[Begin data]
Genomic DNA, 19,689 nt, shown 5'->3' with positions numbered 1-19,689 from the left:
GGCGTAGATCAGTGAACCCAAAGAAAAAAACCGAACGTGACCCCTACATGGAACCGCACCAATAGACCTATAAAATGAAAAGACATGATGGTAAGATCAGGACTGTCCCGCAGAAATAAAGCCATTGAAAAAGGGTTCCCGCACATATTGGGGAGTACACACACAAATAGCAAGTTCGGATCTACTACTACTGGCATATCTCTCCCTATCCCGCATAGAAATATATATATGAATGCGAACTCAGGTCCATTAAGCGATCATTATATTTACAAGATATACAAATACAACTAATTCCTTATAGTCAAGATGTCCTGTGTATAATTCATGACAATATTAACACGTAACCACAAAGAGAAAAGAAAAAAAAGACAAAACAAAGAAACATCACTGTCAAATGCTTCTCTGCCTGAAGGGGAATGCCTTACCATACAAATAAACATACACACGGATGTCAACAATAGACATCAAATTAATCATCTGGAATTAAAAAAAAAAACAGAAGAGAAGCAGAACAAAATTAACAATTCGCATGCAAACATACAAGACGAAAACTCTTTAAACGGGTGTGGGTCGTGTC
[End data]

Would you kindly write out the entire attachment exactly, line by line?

Genomic DNA, 19,689 nt, shown 5'->3' with positions numbered 1-19,689 from the left:
GGCGTAGATCAGTGAACCCAAAGAAAAAAACCGAACGTGACCCCTACATGGAACCGCACCAATAGACCTATAAAATGAAAAGACATGATGGTAAGATCAGGACTGTCCCGCAGAAATAAAGCCATTGAAAAAGGGTTCCCGCACATATTGGGGAGTACACACACAAATAGCAAGTTCGGATCTACTACTACTGGCATATCTCTCCCTATCCCGCATAGAAATATATATATGAATGCGAACTCAGGTCCATTAAGCGATCATTATATTTACAAGATATACAAATACAACTAATTCCTTATAGTCAAGATGTCCTGTGTATAATTCATGACAATATTAACACGTAACCACAAAGAGAAAAGAAAAAAAAGACAAAACAAAGAAACATCACTGTCAAATGCTTCTCTGCCTGAAGGGGAATGCCTTACCATACAAATAAACATACACACGGATGTCAACAATAGACATCAAATTAATCATCTGGAATTAAAAAAAAAAACAGAAGAGAAGCAGAACAAAATTAACAATTCGCATGCAAACATACAAGACGAAAACTCTTTAAACGGGTGTGGGTCGTGTC